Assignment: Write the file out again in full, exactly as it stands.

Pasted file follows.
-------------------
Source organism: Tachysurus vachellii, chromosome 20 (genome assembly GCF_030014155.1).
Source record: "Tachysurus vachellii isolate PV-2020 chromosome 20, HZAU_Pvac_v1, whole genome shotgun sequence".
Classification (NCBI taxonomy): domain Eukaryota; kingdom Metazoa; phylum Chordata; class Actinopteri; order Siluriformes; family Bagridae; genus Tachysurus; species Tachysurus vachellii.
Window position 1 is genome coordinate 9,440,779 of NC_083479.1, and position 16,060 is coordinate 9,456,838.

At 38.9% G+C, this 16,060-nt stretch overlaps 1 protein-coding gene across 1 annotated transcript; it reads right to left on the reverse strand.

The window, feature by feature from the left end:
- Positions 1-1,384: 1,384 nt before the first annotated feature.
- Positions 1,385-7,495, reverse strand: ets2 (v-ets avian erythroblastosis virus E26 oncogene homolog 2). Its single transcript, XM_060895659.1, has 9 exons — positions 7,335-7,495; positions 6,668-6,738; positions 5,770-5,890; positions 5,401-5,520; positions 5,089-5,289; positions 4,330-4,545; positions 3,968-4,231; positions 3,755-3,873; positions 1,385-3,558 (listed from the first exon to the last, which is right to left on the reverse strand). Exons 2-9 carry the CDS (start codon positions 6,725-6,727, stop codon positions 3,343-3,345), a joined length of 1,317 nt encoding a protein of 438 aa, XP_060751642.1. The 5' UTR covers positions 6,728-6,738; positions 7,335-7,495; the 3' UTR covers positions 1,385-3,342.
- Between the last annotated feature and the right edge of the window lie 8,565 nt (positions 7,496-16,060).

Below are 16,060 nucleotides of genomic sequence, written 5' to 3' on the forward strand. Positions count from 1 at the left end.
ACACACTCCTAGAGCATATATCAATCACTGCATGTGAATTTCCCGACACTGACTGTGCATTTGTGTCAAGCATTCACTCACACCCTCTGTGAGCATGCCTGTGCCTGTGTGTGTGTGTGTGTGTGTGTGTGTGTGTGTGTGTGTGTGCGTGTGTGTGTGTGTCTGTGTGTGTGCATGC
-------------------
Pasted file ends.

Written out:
Source organism: Tachysurus vachellii, chromosome 20 (genome assembly GCF_030014155.1).
Source record: "Tachysurus vachellii isolate PV-2020 chromosome 20, HZAU_Pvac_v1, whole genome shotgun sequence".
Classification (NCBI taxonomy): domain Eukaryota; kingdom Metazoa; phylum Chordata; class Actinopteri; order Siluriformes; family Bagridae; genus Tachysurus; species Tachysurus vachellii.
Window position 1 is genome coordinate 9,440,779 of NC_083479.1, and position 16,060 is coordinate 9,456,838.

At 38.9% G+C, this 16,060-nt stretch overlaps 1 protein-coding gene across 1 annotated transcript; it reads right to left on the reverse strand.

The window, feature by feature from the left end:
- Positions 1-1,384: 1,384 nt before the first annotated feature.
- Positions 1,385-7,495, reverse strand: ets2 (v-ets avian erythroblastosis virus E26 oncogene homolog 2). Its single transcript, XM_060895659.1, has 9 exons — positions 7,335-7,495; positions 6,668-6,738; positions 5,770-5,890; positions 5,401-5,520; positions 5,089-5,289; positions 4,330-4,545; positions 3,968-4,231; positions 3,755-3,873; positions 1,385-3,558 (listed from the first exon to the last, which is right to left on the reverse strand). Exons 2-9 carry the CDS (start codon positions 6,725-6,727, stop codon positions 3,343-3,345), a joined length of 1,317 nt encoding a protein of 438 aa, XP_060751642.1. The 5' UTR covers positions 6,728-6,738; positions 7,335-7,495; the 3' UTR covers positions 1,385-3,342.
- Between the last annotated feature and the right edge of the window lie 8,565 nt (positions 7,496-16,060).

Below are 16,060 nucleotides of genomic sequence, written 5' to 3' on the forward strand. Positions count from 1 at the left end.
ACACACTCCTAGAGCATATATCAATCACTGCATGTGAATTTCCCGACACTGACTGTGCATTTGTGTCAAGCATTCACTCACACCCTCTGTGAGCATGCCTGTGCCTGTGTGTGTGTGTGTGTGTGTGTGTGTGTGTGTGTGTGTGTGCGTGTGTGTGTGTGTCTGTGTGTGTGCATGC